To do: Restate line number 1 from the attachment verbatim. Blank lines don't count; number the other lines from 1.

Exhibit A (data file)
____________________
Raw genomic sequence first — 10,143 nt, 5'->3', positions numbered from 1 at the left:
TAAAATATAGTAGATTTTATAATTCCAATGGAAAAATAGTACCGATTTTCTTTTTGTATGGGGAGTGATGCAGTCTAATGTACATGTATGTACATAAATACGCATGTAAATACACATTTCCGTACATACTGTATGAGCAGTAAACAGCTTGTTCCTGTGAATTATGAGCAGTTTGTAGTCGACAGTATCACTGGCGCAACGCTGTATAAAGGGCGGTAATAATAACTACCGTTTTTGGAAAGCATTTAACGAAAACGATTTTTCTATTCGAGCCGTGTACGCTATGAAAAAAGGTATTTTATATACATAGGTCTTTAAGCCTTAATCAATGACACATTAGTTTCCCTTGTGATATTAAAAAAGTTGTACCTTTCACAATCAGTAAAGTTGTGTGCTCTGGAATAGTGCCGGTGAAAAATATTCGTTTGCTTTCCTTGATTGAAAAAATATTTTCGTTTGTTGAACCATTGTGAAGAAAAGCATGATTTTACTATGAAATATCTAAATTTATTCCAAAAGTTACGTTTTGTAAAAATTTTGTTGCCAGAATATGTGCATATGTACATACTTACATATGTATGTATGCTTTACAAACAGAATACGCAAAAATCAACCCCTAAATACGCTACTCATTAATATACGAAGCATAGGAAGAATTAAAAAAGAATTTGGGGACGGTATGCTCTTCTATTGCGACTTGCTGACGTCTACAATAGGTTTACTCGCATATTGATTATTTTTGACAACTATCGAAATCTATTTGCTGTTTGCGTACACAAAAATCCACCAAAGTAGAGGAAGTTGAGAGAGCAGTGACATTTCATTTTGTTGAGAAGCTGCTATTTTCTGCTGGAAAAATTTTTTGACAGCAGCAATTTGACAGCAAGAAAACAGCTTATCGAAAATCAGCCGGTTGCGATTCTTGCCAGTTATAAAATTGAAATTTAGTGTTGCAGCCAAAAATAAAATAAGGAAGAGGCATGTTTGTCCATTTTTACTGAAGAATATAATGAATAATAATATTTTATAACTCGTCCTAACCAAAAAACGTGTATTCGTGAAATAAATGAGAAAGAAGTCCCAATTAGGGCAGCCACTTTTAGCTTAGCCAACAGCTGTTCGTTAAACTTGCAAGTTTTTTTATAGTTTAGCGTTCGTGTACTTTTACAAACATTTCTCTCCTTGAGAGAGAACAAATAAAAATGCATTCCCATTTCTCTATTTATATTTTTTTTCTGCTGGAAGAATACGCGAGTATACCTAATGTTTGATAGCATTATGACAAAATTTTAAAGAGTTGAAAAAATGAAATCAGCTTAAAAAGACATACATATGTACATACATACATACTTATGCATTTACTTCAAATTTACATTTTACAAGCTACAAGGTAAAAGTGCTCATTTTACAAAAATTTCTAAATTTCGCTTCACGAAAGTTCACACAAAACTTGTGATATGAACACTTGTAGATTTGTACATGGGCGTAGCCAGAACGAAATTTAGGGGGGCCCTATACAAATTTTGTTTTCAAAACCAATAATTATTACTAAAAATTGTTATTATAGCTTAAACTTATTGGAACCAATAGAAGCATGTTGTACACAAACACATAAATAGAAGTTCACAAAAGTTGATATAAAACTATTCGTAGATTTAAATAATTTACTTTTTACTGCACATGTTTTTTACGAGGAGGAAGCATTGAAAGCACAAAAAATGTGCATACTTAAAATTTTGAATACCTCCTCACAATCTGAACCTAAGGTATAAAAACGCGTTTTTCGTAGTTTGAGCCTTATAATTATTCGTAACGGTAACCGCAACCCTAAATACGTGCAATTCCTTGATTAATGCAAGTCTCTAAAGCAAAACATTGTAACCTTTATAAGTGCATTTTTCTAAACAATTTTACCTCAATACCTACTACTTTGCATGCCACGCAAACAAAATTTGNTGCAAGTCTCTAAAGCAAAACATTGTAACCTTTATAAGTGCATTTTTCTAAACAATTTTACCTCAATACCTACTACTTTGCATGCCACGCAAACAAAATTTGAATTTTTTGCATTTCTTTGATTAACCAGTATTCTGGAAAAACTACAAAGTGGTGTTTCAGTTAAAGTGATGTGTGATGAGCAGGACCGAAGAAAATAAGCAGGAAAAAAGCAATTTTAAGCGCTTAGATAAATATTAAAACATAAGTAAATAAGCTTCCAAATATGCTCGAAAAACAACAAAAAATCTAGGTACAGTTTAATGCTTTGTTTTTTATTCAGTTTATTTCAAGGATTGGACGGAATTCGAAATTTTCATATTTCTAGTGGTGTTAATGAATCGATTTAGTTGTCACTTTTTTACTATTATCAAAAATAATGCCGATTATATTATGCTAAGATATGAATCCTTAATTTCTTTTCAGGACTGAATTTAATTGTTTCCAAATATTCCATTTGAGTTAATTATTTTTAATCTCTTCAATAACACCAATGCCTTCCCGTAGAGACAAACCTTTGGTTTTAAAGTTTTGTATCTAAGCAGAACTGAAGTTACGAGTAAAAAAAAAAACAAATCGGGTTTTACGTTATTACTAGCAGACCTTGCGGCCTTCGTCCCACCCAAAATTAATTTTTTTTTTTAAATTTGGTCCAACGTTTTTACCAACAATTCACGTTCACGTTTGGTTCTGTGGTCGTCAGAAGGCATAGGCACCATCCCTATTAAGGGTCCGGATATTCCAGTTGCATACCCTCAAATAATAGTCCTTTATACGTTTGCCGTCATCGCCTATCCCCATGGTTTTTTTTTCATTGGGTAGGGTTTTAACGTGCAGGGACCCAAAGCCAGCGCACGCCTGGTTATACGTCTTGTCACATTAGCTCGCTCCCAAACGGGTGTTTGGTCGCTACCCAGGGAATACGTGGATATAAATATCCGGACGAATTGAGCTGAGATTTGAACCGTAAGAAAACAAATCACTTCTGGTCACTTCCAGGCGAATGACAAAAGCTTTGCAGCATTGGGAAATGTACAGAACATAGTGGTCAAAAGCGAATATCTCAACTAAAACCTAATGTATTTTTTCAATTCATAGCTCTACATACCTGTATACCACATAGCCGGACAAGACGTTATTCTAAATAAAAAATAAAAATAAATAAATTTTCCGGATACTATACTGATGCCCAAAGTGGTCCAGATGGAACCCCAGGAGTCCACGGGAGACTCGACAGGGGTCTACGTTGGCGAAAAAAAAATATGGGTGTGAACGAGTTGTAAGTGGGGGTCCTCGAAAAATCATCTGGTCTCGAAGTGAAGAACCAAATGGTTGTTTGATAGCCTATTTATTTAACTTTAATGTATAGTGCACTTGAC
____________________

Raw genomic sequence first — 10,143 nt, 5'->3', positions numbered from 1 at the left: